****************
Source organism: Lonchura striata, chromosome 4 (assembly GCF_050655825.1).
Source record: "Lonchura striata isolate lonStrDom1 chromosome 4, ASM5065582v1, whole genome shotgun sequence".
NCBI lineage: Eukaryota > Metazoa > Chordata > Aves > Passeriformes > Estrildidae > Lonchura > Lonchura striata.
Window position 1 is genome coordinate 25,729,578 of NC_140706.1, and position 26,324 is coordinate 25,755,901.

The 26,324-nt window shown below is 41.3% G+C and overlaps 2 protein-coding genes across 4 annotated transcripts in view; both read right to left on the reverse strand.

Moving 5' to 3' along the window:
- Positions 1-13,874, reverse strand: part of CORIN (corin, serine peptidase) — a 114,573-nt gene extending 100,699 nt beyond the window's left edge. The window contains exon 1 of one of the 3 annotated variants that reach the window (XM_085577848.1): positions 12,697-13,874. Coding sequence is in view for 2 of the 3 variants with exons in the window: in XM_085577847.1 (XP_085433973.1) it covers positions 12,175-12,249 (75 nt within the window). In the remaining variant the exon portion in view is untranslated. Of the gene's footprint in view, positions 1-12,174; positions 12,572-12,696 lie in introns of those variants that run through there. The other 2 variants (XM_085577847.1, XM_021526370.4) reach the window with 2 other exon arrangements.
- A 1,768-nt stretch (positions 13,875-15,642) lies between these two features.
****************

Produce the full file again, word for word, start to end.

Source organism: Lonchura striata, chromosome 4 (assembly GCF_050655825.1).
Source record: "Lonchura striata isolate lonStrDom1 chromosome 4, ASM5065582v1, whole genome shotgun sequence".
NCBI lineage: Eukaryota > Metazoa > Chordata > Aves > Passeriformes > Estrildidae > Lonchura > Lonchura striata.
Window position 1 is genome coordinate 25,729,578 of NC_140706.1, and position 26,324 is coordinate 25,755,901.

The 26,324-nt window shown below is 41.3% G+C and overlaps 2 protein-coding genes across 4 annotated transcripts in view; both read right to left on the reverse strand.

Moving 5' to 3' along the window:
- Positions 1-13,874, reverse strand: part of CORIN (corin, serine peptidase) — a 114,573-nt gene extending 100,699 nt beyond the window's left edge. The window contains exon 1 of one of the 3 annotated variants that reach the window (XM_085577848.1): positions 12,697-13,874. Coding sequence is in view for 2 of the 3 variants with exons in the window: in XM_085577847.1 (XP_085433973.1) it covers positions 12,175-12,249 (75 nt within the window). In the remaining variant the exon portion in view is untranslated. Of the gene's footprint in view, positions 1-12,174; positions 12,572-12,696 lie in introns of those variants that run through there. The other 2 variants (XM_085577847.1, XM_021526370.4) reach the window with 2 other exon arrangements.
- A 1,768-nt stretch (positions 13,875-15,642) lies between these two features.